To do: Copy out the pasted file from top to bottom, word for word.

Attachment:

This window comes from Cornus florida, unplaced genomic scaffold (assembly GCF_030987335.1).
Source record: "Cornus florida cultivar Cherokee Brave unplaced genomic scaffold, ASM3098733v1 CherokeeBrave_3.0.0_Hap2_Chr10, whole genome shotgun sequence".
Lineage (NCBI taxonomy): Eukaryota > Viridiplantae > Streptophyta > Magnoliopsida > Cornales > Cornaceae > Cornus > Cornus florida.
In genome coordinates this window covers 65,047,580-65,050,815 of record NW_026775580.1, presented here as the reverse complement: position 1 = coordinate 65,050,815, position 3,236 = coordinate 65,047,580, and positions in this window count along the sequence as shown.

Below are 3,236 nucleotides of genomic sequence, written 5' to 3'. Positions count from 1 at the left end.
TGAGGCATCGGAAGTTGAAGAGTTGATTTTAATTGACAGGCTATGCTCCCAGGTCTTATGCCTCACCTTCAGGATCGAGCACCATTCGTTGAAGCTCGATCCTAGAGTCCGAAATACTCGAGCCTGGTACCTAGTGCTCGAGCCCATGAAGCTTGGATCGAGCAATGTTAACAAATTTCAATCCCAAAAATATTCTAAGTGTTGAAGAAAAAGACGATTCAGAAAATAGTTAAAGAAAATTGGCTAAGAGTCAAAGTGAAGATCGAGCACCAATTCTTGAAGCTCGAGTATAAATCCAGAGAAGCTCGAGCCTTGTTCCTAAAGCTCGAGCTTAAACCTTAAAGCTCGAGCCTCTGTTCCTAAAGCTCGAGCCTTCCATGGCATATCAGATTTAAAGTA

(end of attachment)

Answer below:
This window comes from Cornus florida, unplaced genomic scaffold (assembly GCF_030987335.1).
Source record: "Cornus florida cultivar Cherokee Brave unplaced genomic scaffold, ASM3098733v1 CherokeeBrave_3.0.0_Hap2_Chr10, whole genome shotgun sequence".
Lineage (NCBI taxonomy): Eukaryota > Viridiplantae > Streptophyta > Magnoliopsida > Cornales > Cornaceae > Cornus > Cornus florida.
In genome coordinates this window covers 65,047,580-65,050,815 of record NW_026775580.1, presented here as the reverse complement: position 1 = coordinate 65,050,815, position 3,236 = coordinate 65,047,580, and positions in this window count along the sequence as shown.

Below are 3,236 nucleotides of genomic sequence, written 5' to 3'. Positions count from 1 at the left end.
TGAGGCATCGGAAGTTGAAGAGTTGATTTTAATTGACAGGCTATGCTCCCAGGTCTTATGCCTCACCTTCAGGATCGAGCACCATTCGTTGAAGCTCGATCCTAGAGTCCGAAATACTCGAGCCTGGTACCTAGTGCTCGAGCCCATGAAGCTTGGATCGAGCAATGTTAACAAATTTCAATCCCAAAAATATTCTAAGTGTTGAAGAAAAAGACGATTCAGAAAATAGTTAAAGAAAATTGGCTAAGAGTCAAAGTGAAGATCGAGCACCAATTCTTGAAGCTCGAGTATAAATCCAGAGAAGCTCGAGCCTTGTTCCTAAAGCTCGAGCTTAAACCTTAAAGCTCGAGCCTCTGTTCCTAAAGCTCGAGCCTTCCATGGCATATCAGATTTAAAGTA